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Bullying will Never be in Fashion

Guiliana Rancic received massive backlash when she inappropriately and insensitively insulted Zendaya Coleman’s hair choice on the E! television show, Fashion Police. The E! News Anchor critiqued the teen star for wearing dreadlocks to the Oscars, joking that Coleman probably smelled like “patchouli oil or weed”.

Zendaya and her fan base of millions began openly speaking out about the ignorance and insensitivity of the comment, recognizing that Rancic had gone way too far; Fashion Police is a show known for ultimately ridiculing celebrities’ style choices, but the general public did not take lightly to Rancic’s racist remarks, and as such, she publicly apologized to Zendaya and to anyone else the comments offended, saying that the experience had been educational for her: “This incident has taught me to be a lot more aware of clichés and stereotypes — how much damage they can do, and that I am responsible, as we all are, to not perpetuate them further,”. While Coleman graciously accepted the apology, Kelly Osbourne, Rancic’s cohost on Fashion Police chose to leave the show, as she openly tweeted during the controversy that she did not support racism or what had been said during the show. That being said, if a member of the television show herself feels that the discussions and comments being created are not appropriate, does this not say something about the massive faults of the show’s content? In a society that has worked consistantly throughout recent years to establish anti-bullying campaigns and to create safer environments where people of all ages will not be judged, is this show not a major set back?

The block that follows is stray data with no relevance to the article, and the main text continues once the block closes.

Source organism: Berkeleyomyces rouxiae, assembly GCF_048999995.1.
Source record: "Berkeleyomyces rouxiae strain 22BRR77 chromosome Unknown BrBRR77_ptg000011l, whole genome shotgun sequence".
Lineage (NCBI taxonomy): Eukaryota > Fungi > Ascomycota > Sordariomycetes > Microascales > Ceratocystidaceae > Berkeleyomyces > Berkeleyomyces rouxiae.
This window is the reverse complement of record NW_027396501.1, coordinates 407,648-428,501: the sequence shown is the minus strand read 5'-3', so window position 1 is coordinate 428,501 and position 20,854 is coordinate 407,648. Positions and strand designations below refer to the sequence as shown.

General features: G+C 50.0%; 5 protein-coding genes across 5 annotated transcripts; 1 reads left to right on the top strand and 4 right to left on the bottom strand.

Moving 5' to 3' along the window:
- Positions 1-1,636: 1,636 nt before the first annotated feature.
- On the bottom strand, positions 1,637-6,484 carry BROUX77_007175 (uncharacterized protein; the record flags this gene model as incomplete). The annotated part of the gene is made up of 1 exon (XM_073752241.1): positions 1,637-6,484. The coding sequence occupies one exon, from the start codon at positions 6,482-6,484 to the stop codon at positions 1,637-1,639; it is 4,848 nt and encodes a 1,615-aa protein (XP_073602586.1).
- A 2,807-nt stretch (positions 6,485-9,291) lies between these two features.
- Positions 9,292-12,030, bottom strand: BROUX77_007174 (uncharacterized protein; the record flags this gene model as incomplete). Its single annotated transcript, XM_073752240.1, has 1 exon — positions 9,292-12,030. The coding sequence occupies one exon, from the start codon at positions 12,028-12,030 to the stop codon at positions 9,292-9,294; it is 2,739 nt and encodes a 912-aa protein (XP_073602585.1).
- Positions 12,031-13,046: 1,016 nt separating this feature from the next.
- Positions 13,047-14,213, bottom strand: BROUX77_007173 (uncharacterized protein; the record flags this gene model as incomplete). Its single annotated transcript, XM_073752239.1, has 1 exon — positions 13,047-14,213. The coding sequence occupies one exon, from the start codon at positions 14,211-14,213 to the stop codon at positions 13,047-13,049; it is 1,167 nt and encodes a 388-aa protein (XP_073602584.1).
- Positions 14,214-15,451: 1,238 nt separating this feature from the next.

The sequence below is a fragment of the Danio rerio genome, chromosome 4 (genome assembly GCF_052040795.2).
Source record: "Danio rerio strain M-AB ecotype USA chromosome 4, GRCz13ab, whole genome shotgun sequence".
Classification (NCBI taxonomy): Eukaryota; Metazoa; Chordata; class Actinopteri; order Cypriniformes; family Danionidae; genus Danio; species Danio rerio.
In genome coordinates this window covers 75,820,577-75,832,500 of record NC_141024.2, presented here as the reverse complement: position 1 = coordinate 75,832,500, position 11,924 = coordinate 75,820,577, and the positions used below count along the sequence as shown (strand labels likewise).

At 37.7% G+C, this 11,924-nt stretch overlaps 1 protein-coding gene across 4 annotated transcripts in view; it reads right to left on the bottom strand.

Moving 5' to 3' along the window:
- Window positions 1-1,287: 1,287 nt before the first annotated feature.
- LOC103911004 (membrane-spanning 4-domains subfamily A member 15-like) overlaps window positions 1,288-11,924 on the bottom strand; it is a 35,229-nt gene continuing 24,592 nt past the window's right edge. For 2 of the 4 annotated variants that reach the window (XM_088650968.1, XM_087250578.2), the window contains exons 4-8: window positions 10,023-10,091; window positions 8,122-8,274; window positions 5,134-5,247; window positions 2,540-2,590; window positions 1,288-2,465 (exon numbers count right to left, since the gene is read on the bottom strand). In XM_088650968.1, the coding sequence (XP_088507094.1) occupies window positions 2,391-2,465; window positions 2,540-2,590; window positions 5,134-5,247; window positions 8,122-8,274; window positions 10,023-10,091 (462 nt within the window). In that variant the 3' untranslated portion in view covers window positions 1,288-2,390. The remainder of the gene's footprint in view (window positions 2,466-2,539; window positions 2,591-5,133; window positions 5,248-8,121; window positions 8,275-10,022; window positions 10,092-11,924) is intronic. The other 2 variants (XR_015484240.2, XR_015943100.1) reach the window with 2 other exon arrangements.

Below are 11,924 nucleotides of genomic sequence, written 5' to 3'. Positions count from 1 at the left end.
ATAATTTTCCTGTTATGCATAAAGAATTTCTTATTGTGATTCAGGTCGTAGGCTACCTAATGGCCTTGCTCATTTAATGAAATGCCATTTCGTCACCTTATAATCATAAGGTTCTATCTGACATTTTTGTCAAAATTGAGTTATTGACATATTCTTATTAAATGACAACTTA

One might be able to find something somewhat redeemable in the show, if they made more frequent comments about the actual clothes, rather than the celebrities wearing them, and moreover critiques further than just the apparently aesthetically displeasing color, but comments that actually demonstrate a knowledge of fashion as the title of the show suggests. Anyway you try to spin the synopsis of this show, it ultimately leads back to bullying; it supports any individual who decides to critique celebrities by typing hurtful comments on a computer screen, expect in this case, we can actually see their faces and we can speak directly about them when their ignorant, stereotypical comments blow up in their faces, as is the case with Rancic’s latest “fashion evaluation” . I commend Zendaya for speaking out, not just for herself, but for all people who felt insulted by the comment, as it has made major faults in the show all the more evident.

I am a Freshman Communication major at Cornell University declaring a minor in business with a concentration in marketing. I am originally from New York City and have lived there my entire life. My interests include fashion, travel, and writing. At Cornell, I am a member of the Hellenic Student Association. 
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